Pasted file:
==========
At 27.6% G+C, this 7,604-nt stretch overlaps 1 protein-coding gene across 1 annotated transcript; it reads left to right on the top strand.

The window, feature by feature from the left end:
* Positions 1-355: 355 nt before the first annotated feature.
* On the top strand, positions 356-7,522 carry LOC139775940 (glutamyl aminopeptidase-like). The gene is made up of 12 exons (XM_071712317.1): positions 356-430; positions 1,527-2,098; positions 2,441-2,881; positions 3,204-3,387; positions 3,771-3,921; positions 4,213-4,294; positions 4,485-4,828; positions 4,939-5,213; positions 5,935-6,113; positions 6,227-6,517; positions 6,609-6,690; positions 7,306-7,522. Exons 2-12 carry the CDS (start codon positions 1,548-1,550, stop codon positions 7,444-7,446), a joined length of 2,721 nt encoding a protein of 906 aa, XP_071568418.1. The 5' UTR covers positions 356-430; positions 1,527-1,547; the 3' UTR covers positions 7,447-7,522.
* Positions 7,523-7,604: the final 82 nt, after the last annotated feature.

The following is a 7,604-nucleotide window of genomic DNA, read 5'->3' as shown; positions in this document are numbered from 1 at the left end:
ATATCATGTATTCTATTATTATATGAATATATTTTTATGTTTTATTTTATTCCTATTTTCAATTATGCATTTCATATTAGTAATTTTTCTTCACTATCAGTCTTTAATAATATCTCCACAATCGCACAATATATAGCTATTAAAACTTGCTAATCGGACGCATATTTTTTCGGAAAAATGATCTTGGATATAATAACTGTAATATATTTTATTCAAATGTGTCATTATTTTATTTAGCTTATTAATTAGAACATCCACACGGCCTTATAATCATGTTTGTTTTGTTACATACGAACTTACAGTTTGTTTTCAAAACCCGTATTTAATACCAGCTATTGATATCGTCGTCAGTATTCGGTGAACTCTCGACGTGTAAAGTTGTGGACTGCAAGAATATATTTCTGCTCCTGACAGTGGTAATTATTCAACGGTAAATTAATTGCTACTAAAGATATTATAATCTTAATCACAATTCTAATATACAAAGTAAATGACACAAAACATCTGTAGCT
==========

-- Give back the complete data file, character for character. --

At 27.6% G+C, this 7,604-nt stretch overlaps 1 protein-coding gene across 1 annotated transcript; it reads left to right on the top strand.

The window, feature by feature from the left end:
* Positions 1-355: 355 nt before the first annotated feature.
* On the top strand, positions 356-7,522 carry LOC139775940 (glutamyl aminopeptidase-like). The gene is made up of 12 exons (XM_071712317.1): positions 356-430; positions 1,527-2,098; positions 2,441-2,881; positions 3,204-3,387; positions 3,771-3,921; positions 4,213-4,294; positions 4,485-4,828; positions 4,939-5,213; positions 5,935-6,113; positions 6,227-6,517; positions 6,609-6,690; positions 7,306-7,522. Exons 2-12 carry the CDS (start codon positions 1,548-1,550, stop codon positions 7,444-7,446), a joined length of 2,721 nt encoding a protein of 906 aa, XP_071568418.1. The 5' UTR covers positions 356-430; positions 1,527-1,547; the 3' UTR covers positions 7,447-7,522.
* Positions 7,523-7,604: the final 82 nt, after the last annotated feature.

The following is a 7,604-nucleotide window of genomic DNA, read 5'->3' as shown; positions in this document are numbered from 1 at the left end:
ATATCATGTATTCTATTATTATATGAATATATTTTTATGTTTTATTTTATTCCTATTTTCAATTATGCATTTCATATTAGTAATTTTTCTTCACTATCAGTCTTTAATAATATCTCCACAATCGCACAATATATAGCTATTAAAACTTGCTAATCGGACGCATATTTTTTCGGAAAAATGATCTTGGATATAATAACTGTAATATATTTTATTCAAATGTGTCATTATTTTATTTAGCTTATTAATTAGAACATCCACACGGCCTTATAATCATGTTTGTTTTGTTACATACGAACTTACAGTTTGTTTTCAAAACCCGTATTTAATACCAGCTATTGATATCGTCGTCAGTATTCGGTGAACTCTCGACGTGTAAAGTTGTGGACTGCAAGAATATATTTCTGCTCCTGACAGTGGTAATTATTCAACGGTAAATTAATTGCTACTAAAGATATTATAATCTTAATCACAATTCTAATATACAAAGTAAATGACACAAAACATCTGTAGCT